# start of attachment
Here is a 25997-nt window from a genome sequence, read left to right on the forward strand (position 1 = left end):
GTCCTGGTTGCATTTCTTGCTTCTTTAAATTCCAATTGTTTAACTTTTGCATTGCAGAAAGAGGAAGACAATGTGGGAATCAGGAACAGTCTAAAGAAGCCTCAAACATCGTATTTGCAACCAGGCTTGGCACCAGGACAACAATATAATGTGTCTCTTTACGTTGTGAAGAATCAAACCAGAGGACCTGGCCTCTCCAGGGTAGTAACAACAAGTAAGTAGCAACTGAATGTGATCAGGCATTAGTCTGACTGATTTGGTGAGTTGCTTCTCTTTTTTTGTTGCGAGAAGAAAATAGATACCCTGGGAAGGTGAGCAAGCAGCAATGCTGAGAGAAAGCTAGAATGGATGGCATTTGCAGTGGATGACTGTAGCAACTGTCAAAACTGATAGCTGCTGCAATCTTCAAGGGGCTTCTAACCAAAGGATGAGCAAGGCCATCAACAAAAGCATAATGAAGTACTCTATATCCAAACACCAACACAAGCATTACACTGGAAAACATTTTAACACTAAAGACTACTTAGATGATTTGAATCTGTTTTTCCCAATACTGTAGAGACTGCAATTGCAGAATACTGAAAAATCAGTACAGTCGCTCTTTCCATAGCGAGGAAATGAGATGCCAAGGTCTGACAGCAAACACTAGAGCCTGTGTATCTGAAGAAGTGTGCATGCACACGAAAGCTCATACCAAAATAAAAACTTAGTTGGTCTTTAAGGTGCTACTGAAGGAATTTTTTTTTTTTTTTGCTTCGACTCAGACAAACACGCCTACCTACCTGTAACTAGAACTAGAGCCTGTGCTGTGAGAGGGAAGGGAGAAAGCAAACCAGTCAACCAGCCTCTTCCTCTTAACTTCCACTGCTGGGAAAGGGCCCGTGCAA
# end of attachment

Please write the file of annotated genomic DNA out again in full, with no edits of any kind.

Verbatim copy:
Here is a 25997-nt window from a genome sequence, read left to right on the forward strand (position 1 = left end):
GTCCTGGTTGCATTTCTTGCTTCTTTAAATTCCAATTGTTTAACTTTTGCATTGCAGAAAGAGGAAGACAATGTGGGAATCAGGAACAGTCTAAAGAAGCCTCAAACATCGTATTTGCAACCAGGCTTGGCACCAGGACAACAATATAATGTGTCTCTTTACGTTGTGAAGAATCAAACCAGAGGACCTGGCCTCTCCAGGGTAGTAACAACAAGTAAGTAGCAACTGAATGTGATCAGGCATTAGTCTGACTGATTTGGTGAGTTGCTTCTCTTTTTTTGTTGCGAGAAGAAAATAGATACCCTGGGAAGGTGAGCAAGCAGCAATGCTGAGAGAAAGCTAGAATGGATGGCATTTGCAGTGGATGACTGTAGCAACTGTCAAAACTGATAGCTGCTGCAATCTTCAAGGGGCTTCTAACCAAAGGATGAGCAAGGCCATCAACAAAAGCATAATGAAGTACTCTATATCCAAACACCAACACAAGCATTACACTGGAAAACATTTTAACACTAAAGACTACTTAGATGATTTGAATCTGTTTTTCCCAATACTGTAGAGACTGCAATTGCAGAATACTGAAAAATCAGTACAGTCGCTCTTTCCATAGCGAGGAAATGAGATGCCAAGGTCTGACAGCAAACACTAGAGCCTGTGTATCTGAAGAAGTGTGCATGCACACGAAAGCTCATACCAAAATAAAAACTTAGTTGGTCTTTAAGGTGCTACTGAAGGAATTTTTTTTTTTTTTTGCTTCGACTCAGACAAACACGCCTACCTACCTGTAACTAGAACTAGAGCCTGTGCTGTGAGAGGGAAGGGAGAAAGCAAACCAGTCAACCAGCCTCTTCCTCTTAACTTCCACTGCTGGGAAAGGGCCCGTGCAA